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Microsatellite instability in colorectal adenomas and hyperplastic polyps in Lynch syndrome

Authors
Publisher
BioMed Central
Publication Date
Volume
9
Identifiers
DOI: 10.1186/1897-4287-9-s1-o4
Keywords
  • Oral Presentation
Disciplines
  • Biology
  • Chemistry
  • Medicine

Abstract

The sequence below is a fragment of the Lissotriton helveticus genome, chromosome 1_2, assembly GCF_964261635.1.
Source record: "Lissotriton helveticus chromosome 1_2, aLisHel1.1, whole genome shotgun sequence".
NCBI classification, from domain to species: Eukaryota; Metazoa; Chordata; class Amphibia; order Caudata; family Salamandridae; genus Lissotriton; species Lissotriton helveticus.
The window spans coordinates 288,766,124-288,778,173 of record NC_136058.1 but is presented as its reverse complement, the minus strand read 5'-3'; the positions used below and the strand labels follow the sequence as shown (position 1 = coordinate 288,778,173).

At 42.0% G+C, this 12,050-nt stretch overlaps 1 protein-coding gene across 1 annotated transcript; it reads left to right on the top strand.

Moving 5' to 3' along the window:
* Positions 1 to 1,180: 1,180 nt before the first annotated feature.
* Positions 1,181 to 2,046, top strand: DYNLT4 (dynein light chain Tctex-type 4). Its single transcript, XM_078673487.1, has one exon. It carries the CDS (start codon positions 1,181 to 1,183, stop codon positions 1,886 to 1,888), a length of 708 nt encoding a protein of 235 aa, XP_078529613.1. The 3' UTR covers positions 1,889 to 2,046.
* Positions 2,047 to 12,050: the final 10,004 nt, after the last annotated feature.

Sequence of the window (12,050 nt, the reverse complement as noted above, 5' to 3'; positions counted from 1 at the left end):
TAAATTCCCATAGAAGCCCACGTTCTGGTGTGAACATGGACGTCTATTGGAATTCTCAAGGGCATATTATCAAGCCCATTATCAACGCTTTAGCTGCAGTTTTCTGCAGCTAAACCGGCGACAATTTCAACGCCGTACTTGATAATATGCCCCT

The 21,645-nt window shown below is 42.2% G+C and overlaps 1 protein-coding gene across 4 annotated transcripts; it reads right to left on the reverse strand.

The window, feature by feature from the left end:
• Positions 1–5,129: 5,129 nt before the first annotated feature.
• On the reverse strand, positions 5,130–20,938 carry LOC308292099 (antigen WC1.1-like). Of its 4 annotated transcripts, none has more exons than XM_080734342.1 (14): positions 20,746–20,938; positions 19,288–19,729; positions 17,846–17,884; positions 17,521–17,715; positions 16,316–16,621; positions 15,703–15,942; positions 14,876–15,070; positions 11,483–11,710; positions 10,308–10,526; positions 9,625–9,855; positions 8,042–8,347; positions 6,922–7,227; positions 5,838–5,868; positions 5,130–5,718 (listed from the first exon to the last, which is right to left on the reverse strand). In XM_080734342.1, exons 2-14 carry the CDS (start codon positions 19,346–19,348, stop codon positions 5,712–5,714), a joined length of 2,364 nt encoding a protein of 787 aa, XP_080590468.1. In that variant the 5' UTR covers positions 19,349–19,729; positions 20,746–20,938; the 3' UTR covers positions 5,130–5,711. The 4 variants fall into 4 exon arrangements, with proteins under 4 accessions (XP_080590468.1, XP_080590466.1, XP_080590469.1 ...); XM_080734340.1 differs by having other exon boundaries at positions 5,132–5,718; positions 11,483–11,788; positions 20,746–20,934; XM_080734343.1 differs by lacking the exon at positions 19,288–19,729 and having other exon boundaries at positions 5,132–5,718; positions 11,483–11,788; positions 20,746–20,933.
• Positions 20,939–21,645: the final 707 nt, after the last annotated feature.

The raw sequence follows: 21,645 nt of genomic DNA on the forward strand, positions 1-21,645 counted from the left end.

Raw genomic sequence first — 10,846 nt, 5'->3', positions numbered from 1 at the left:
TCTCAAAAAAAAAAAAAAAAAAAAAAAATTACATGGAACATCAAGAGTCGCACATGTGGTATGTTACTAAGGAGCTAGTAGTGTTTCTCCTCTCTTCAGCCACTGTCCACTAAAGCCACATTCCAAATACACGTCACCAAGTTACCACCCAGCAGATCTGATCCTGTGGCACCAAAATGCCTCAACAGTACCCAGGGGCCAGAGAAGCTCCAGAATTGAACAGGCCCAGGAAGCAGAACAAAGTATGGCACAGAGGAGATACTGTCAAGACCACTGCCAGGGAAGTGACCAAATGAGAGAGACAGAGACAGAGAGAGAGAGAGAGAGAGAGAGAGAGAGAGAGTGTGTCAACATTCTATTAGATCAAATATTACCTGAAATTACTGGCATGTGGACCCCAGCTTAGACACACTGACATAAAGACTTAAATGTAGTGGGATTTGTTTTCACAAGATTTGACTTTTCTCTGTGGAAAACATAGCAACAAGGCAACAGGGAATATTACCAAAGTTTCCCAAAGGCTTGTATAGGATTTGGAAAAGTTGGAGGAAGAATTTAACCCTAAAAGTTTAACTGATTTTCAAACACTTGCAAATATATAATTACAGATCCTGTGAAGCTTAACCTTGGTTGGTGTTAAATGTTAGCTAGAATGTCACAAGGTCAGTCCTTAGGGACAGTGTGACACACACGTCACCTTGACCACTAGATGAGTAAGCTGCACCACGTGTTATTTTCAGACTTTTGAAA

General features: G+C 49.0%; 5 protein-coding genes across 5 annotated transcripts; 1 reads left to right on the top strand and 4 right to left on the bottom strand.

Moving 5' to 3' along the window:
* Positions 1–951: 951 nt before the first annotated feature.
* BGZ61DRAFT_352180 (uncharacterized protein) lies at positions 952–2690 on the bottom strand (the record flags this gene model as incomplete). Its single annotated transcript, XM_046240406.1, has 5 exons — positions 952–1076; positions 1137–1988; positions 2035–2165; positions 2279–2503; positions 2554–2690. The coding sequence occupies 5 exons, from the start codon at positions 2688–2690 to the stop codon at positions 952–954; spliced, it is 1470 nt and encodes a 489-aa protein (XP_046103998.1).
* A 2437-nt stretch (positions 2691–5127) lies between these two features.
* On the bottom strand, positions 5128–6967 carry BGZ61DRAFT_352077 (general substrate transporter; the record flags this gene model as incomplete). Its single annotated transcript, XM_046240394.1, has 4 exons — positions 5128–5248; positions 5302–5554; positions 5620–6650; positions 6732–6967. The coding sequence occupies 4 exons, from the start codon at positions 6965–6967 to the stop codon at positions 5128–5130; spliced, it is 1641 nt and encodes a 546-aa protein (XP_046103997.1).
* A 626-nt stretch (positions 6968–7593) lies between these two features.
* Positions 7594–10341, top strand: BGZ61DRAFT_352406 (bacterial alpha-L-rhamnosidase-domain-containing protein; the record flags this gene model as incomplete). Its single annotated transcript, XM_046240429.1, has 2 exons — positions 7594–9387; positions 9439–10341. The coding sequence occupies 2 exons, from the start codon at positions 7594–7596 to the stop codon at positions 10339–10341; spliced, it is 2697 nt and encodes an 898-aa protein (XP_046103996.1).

Microsatellite instability in colorectal adenomas and hyperplastic polyps in Lynch syndrome ORAL PRESENTATION Open Access Microsatellite instability in colorectal adenomas and hyperplastic polyps in Lynch syndrome Matthew B Yurgelun1*, Ajay Goel2, C Richard Boland2, Elena M Stoffel3, Investigators of the Great Lakes-New England Early Detection Research Network (GLNE-EDRN) From 14th Annual Meeting of the Collaborative Group of the Americas on Inherited Colorectal Cancer Dallas, TX, USA. 12-13 October 2010 Background Lynch syndrome is characterized by germline mutations in DNA mismatch repair (MMR) genes and carries up to a 70% lifetime risk of colorectal cancer. Impaired MMR gene function results in an abundance of small aberrant nucleotide repeat sequences termed microsatel- lite instability (MSI). MSI is present in 80-85% of color- ectal cancers associated with Lynch syndrome. Prior studies have demonstrated that MMR gene function (as measured by immunohistochemistry) is often lost in Lynch-associated adenomas but is preserved in hyper- plastic polyps. The aim of our study was to evaluate the prevalence of MSI in adenomatous and hyperplastic polyps from individuals with Lynch Syndrome. Materials and methods We identified 63 polyps (37 adenomas and 26 hyper- plastic polyps) from 34 subjects with known germline MMR gene mutations. Clinicopathological information for each polyp was obtained from retrospective review of pathology reports. MSI analysis was performed on microdissected polyp DNA using pentaplex PCR for a panel of five quasimonomorphic mononucleotide repeat sequences [1]. If ≥2/5 sequences were mutated, the polyp was determined to have MSI. Results MSI was identified in 14/37 (38%) adenomas, compared with 3/26 (12%) hyperplastic polyps (p = 0.021). Preva- lence of MSI was significantly higher in larger polyps; among the lesions ≥10mm, 6/7 (86%) adenomas and 1/1 (100%) hyperplastic polyps demonstrated MSI. There was no association between MSI status and patient sex

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